Winter's Tale was interesting to me. When I encountered it I read some reviews and felt it was definitely one for my list. I added it as the last of my 'foundational' or pre-2007 works. When I showed my list to some people they told me that this book wasn't Steampunk. I balked. The review called it steampunk, it seemed to have all of the elements. So I read it, and... well... Well, it took me six months to write this review, because I kept going back and forth. Lets start with the Steampunk Factor.
Technofantasy: 15 This is hard. Is Winter's Tale a technofantasy? Is Magic Realism fantasy? In technofantasy magic-like effects are realized through the veneer of technology. Magic may be present, but it is a separate and non-overlapping magisteria. It is like pre-prequel Star Wars. There is technology that does impossible things. And there is magic, or the force, that does other impossible things, but they are not the same things. In Winter's Tale there is magic. There are machines that realize magical ends. But there is no distinction made.
Neo-Victorianism: 15 Helprin's world is not our world. In some ways it's Ayn Rand's world with mysticism. That is not really fair. Helprin is no objectivist, he is a 19th c. style liberal. It is set in early 20th c. New York, and in a left turn modern day, with people stuck in a world where many 19th century ills were never righted, and places like the five points continued into the end of the millenium. His characters and the story pull me in and make me suspend disbelief, at least most of them do. His ridiculous characters, straw men proxies for hippies and Rupert Murdoch respectively, ruin the story whenever they are inserted.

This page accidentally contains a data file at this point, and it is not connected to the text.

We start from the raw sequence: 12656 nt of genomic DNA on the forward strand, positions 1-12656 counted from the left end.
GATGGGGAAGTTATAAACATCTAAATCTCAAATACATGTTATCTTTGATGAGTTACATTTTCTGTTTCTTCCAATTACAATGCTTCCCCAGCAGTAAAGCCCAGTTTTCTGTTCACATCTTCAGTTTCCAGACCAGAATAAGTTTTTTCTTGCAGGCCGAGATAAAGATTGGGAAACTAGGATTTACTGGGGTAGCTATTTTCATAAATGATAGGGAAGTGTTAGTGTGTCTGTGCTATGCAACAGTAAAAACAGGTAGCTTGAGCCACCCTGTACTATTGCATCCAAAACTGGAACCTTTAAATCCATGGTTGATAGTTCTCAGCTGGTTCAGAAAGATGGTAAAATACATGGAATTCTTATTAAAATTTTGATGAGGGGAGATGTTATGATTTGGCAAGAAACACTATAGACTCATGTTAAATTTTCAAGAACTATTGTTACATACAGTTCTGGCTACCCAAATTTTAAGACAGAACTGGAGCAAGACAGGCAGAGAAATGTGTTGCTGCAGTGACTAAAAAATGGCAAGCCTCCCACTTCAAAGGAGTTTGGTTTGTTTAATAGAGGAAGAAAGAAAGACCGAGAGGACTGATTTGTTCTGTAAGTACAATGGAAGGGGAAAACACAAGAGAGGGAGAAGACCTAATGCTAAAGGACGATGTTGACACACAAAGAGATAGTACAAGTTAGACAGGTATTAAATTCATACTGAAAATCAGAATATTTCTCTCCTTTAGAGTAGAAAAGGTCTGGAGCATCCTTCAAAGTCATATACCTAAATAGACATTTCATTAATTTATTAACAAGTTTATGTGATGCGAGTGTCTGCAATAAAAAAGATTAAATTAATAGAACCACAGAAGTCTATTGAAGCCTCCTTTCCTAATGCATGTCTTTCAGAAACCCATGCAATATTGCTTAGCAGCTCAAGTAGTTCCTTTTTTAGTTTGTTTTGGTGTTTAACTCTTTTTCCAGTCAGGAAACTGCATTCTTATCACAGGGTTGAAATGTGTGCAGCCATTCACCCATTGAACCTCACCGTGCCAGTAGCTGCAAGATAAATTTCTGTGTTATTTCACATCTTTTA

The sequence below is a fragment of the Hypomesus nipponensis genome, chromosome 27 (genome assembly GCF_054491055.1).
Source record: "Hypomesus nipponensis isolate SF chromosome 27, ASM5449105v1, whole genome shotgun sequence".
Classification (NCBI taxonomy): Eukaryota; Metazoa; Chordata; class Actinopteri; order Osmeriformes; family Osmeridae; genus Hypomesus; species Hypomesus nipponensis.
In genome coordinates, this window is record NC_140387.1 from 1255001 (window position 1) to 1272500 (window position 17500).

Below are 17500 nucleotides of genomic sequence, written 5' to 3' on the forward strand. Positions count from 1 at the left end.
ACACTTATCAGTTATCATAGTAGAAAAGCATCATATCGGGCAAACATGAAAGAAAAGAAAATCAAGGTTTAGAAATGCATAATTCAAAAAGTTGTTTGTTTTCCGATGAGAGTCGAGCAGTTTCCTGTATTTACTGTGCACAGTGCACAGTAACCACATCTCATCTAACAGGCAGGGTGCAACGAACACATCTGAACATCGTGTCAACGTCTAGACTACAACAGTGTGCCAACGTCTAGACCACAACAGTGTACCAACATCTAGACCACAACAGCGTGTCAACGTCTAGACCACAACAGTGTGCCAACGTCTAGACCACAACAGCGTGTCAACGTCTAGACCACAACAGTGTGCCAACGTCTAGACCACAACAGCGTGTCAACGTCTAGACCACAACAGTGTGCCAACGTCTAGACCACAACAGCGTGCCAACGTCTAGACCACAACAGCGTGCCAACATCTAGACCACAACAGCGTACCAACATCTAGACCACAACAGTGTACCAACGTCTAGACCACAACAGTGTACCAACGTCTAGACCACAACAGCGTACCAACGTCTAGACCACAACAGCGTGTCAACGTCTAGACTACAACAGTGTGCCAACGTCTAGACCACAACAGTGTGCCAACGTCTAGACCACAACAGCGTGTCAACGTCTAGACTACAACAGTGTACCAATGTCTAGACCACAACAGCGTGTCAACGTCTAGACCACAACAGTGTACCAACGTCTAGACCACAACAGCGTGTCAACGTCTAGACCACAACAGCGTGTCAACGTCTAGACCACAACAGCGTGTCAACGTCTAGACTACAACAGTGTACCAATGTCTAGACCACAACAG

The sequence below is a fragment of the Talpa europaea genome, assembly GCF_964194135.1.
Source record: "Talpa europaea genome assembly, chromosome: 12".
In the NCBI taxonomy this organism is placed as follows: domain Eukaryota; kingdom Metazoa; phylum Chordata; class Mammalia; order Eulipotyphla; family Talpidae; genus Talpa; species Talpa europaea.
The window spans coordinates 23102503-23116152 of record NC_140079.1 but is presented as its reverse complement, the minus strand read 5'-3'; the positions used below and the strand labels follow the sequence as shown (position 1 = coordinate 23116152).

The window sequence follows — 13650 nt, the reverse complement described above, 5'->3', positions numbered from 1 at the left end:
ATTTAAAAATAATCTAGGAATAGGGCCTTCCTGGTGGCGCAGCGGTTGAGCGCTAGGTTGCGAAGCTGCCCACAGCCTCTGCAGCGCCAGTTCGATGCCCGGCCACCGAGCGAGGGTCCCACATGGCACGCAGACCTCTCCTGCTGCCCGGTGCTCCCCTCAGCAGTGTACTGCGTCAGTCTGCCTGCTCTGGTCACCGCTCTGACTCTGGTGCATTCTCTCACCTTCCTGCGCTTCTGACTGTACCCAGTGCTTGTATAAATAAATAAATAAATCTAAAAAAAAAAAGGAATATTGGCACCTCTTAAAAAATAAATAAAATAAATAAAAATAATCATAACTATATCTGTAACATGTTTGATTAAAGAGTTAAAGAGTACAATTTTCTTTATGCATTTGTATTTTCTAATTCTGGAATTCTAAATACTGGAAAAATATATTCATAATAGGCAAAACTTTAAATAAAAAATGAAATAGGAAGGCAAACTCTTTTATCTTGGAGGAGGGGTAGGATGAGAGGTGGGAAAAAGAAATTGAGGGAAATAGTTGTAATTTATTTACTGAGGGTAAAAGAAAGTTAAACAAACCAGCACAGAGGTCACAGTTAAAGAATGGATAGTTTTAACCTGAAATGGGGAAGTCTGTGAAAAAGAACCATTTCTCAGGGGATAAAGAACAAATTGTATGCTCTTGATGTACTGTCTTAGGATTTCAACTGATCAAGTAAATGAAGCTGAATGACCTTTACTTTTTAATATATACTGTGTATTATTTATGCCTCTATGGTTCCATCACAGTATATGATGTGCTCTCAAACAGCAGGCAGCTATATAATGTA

Retrofuturism: 25 It doesn't look to a Retro-future. But to a degraded present and a hope for better in a different way. It is set in early 20th c. New York, and in a left turn modern day, with people stuck in a world where many 19th century ills were never righted, and places like the five points continued into the end of the millenium. The future is retro- but not a shiny utopia.
Other: I loved it, and could add points for enjoyment, but really there are no intangibles that enhance this books Steampunkiness.
Total: 60 - marginally Steampunk
I had just finished Morlock Night when I read Winter's Tale, and I initially argued that Winter's Tale stands better on Steampunk grounds that Morlock Night. Why is Morlock Night steampunk, while Winter's Tale is not?
Both books are urban fantasies taking place in 19th/early 2oth century settings, dealing with immortal/ancient beings who wield mystic and technological power (more so with Winter's Tale than Morlock Night). Winter's Tale is more in love with the machine than Morlock Night, which save for two artifacts, the submarine and the time machine, is more concerned with pulling details from 'London Poor' than any form of tech. Winters Tale is a love poem to the machine and the transformative power with which it can lift a person.
Winter's Take is more in love with the machine than any other novel I have read recently. It is in love with it as a symbol of perfection, it is in love with it as a means of salvation, and it is in love with it as a means of doing work. But oddly it is not a Steampunk love. A steampunk's love of the machine is that of an artist finding beauty in cogs and oil, it is the love of the obsessed mechanic or inventor. WT's love is that of able craftsman, and the mystic, I was surprised but it's a different love.
So is Winter's Tale Steampunk? Yes, I think it is, but it's a different ride. It is in much the way that 'The Prestige' is steampunk, introspective. It scored low because the elements are mixed up, but it's going to be of definite interest to steampunks and is worth a read.